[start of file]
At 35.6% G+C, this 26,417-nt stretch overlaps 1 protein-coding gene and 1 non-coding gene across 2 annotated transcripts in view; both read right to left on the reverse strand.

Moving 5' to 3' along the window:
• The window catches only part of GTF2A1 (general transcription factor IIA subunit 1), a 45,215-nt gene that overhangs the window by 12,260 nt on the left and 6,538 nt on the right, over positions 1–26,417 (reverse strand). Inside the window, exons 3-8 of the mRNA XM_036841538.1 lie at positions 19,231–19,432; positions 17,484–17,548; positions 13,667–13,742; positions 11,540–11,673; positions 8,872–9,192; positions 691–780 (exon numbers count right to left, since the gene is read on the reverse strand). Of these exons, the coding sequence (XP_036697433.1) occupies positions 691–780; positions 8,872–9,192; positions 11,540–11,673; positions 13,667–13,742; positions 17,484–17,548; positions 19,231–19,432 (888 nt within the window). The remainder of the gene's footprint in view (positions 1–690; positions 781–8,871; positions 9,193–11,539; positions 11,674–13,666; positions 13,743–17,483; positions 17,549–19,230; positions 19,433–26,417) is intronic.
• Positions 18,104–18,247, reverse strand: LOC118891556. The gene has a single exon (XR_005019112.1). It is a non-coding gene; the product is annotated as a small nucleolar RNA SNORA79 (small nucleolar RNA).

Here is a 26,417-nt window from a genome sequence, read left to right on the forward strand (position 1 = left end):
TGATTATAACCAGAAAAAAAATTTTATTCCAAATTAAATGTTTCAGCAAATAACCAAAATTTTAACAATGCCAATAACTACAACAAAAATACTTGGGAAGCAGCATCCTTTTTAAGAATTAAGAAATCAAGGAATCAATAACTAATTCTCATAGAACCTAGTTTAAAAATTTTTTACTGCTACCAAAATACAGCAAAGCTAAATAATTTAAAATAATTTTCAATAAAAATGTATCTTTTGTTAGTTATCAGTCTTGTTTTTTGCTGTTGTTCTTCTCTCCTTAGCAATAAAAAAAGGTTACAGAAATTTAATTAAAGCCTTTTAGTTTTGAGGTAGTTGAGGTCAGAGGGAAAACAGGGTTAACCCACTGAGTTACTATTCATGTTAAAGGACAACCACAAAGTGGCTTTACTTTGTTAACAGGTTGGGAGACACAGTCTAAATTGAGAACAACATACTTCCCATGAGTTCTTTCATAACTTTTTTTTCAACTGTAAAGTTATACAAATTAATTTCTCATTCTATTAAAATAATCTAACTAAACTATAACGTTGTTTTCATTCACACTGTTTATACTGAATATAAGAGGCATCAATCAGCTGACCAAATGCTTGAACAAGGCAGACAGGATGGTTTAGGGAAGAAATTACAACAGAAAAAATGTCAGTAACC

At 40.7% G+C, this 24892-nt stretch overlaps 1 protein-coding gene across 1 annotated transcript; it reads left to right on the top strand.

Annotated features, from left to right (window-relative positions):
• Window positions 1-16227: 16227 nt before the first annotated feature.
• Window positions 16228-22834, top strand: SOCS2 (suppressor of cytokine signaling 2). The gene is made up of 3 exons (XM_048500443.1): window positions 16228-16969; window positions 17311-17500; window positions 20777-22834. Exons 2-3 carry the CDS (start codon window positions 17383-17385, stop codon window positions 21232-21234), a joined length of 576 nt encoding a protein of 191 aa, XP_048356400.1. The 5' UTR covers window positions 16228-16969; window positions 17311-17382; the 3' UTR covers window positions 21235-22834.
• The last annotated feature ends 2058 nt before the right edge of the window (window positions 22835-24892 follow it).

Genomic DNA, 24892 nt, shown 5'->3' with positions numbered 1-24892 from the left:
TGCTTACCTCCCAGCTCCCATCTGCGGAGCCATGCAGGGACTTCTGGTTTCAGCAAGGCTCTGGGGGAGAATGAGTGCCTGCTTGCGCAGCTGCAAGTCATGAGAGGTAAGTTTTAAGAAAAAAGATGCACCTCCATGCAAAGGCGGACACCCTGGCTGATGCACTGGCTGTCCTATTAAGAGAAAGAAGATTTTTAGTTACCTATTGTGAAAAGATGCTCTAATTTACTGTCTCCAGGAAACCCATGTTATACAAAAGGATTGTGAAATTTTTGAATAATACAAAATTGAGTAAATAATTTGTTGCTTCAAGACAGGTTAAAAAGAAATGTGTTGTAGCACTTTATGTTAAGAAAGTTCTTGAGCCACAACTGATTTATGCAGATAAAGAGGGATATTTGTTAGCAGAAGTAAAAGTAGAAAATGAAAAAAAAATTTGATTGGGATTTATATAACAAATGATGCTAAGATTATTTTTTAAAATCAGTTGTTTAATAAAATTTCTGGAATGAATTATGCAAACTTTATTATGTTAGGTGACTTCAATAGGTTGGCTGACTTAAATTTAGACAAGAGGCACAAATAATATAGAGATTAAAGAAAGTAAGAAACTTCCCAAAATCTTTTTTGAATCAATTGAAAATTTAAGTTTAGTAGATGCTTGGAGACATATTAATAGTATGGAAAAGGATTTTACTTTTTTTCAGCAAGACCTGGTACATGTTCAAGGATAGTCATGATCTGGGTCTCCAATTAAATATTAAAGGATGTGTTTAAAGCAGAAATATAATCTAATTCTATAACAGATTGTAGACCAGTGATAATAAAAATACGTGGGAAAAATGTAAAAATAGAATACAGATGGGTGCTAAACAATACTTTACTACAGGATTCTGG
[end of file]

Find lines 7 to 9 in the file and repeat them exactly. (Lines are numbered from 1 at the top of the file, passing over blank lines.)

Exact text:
At 40.7% G+C, this 24892-nt stretch overlaps 1 protein-coding gene across 1 annotated transcript; it reads left to right on the top strand.

Annotated features, from left to right (window-relative positions):
• Window positions 1-16227: 16227 nt before the first annotated feature.